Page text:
In a secondary analysis of the ChAMP (Chondral Lesions and Meniscus Procedures) randomized controlled trial, obesity was identified as a risk factor for worse outcomes, which is consistent with our finding that higher BMI was associated with worse outcomes for all patient-reported outcomes1. Another secondary analysis of the ChAMP trial identified unstable chondral lesions requiring debridement as a risk factor for worse outcomes. Although we demonstrated that bipolar medial compartment cartilage lesions predicted worse outcomes, we did not measure whether articular cartilage lesions were stable or unstable23.

A systematic review of outcomes after APM in 4,250 patients and 32 studies, including both prospective and retrospective data, concluded that the following factors were associated with worse outcomes: presence of radiographic knee osteoarthritis on preoperative radiographs, symptom duration longer than 1 year, and resecting >50% of meniscal tissue or leaving a damaged meniscal rim. Eijgenraam et al. also concluded that acute or chronic onset of symptoms, sex, tear type, and activity level were not associated with worse outcomes; they found conflicting evidence with regard to age, chondral damage, BMI, and leg alignment9. These findings support our findings of worse medial compartment osteoarthritis being associated with worse outcomes, but demonstrate that the heterogeneity between various studies makes a comparison of results problematic.

In a systematic review that evaluated 20 articles for the annual risk of undergoing total knee arthroplasty after APM, Winter et al. calculated the annual rate to be approximately 2% overall, but the rate increased to 3.9% in patients >50 years of age and 4.1% in patients with worse osteoarthritis at the time of the surgical procedure. Although we did not measure total knee arthroplasty as an outcome in our cohort, these findings are consistent with our evidence that patients with more chondral damage had worse outcomes24.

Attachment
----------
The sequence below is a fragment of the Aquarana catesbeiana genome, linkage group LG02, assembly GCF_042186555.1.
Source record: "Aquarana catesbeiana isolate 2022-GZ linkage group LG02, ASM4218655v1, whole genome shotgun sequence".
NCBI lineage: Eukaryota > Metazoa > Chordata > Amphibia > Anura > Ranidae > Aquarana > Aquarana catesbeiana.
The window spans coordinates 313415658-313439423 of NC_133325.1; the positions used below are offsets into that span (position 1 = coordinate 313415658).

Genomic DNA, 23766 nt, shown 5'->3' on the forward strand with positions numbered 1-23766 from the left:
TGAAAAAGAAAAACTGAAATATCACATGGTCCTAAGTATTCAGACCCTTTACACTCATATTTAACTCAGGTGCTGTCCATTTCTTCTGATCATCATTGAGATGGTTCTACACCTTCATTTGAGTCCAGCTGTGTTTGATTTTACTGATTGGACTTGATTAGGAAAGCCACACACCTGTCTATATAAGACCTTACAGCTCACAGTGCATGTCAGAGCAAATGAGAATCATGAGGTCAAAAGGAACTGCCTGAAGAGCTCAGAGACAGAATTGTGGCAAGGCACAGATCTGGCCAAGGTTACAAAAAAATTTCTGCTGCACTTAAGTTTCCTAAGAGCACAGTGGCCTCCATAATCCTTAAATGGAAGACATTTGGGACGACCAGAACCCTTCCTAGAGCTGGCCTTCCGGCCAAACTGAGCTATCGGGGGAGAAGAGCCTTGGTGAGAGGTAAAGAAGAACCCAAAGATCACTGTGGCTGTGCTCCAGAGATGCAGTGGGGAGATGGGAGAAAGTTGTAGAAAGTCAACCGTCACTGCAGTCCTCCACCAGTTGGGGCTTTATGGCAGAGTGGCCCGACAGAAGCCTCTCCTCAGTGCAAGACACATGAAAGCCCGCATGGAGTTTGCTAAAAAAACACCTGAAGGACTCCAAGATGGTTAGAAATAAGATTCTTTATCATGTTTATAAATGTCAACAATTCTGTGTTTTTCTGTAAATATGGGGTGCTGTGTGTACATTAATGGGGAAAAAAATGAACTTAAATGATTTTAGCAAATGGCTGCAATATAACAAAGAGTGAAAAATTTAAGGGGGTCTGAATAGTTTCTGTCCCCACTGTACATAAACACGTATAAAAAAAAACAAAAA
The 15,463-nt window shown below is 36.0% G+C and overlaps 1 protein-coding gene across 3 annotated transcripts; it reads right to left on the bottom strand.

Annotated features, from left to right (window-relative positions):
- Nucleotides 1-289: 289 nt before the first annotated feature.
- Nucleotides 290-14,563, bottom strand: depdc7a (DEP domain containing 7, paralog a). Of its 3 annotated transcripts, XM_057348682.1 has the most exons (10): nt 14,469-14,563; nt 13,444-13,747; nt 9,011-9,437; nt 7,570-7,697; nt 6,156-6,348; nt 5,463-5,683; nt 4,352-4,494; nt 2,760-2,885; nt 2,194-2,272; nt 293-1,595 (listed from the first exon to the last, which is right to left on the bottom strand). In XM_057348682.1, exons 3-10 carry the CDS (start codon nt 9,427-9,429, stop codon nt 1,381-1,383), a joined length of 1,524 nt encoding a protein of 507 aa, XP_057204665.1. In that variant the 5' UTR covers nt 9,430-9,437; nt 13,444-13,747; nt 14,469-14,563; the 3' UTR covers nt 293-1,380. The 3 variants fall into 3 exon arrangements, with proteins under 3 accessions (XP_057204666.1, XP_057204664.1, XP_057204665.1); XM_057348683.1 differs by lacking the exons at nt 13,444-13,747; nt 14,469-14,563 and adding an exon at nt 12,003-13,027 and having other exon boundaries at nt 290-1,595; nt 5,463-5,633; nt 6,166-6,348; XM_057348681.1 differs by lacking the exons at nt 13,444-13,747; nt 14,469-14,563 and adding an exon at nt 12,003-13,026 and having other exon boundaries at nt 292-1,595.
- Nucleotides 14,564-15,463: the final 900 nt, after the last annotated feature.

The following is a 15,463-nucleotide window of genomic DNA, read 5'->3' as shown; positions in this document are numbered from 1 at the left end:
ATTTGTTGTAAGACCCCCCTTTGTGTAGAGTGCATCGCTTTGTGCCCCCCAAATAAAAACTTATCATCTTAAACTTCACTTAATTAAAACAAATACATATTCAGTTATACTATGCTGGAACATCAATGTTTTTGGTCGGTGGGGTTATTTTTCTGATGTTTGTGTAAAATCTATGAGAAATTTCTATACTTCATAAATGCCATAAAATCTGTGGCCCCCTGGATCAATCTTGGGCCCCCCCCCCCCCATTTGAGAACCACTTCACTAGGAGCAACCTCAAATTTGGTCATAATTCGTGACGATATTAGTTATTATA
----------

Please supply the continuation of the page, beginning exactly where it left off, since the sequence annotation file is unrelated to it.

Liebensteiner et al. showed in a multivariable analysis of 216 subjects after APM that more cartilage degeneration, but not age, was associated with worse outcomes on the Short Form-36 (SF-36)25.

A limitation of our study was that we did not collect certain baseline factors hypothesized to have an effect on outcome. These included the amount of meniscal resection, the presence of osteoarthritic changes on radiographs, and increased duration of symptoms. In the MeTeOR study, the amount of meniscal resection was not predictive of outcome8. The presence of osteoarthritic changes on radiographs has been shown to be insensitive to actual articular cartilage chondromalacia, so we believe that our arthroscopic assessment on each of the 6 surfaces is more important13. Another limitation was that we collected follow-up data at a single time point at 1 year postoperatively. However, 1 year after APM is a clinically relevant time point for patients undergoing APM to determine the initial response to the surgical procedure, and the long-term survival of this initial improvement warrants further study8.

In conclusion, 83% of patients improved by at least 10 points in pain and function after APM. Patients with a medial meniscal root tear or a lateral meniscal tear had decreased odds of a clinically important improvement in pain or function after APM. Increased BMI, smoking, and worse VR-12 MCS are potentially modifiable risk factors that predict less improvement after APM and warrant further study.

Note: The Cleveland Clinic Sports Health authors for this work include Morgan H. Jones, MD, MPH, Lutul D. Farrow, MD, Anthony Miniaci, MD, FRCSC, Richard D. Parker, MD, James T. Rosneck, MD, Paul M. Saluan, MD, Kim L. Stearns, MD, Greg J. Strnad, MS, James S. Williams, MD, Alexander Zajichek, MS, and Kurt P. Spindler, MD.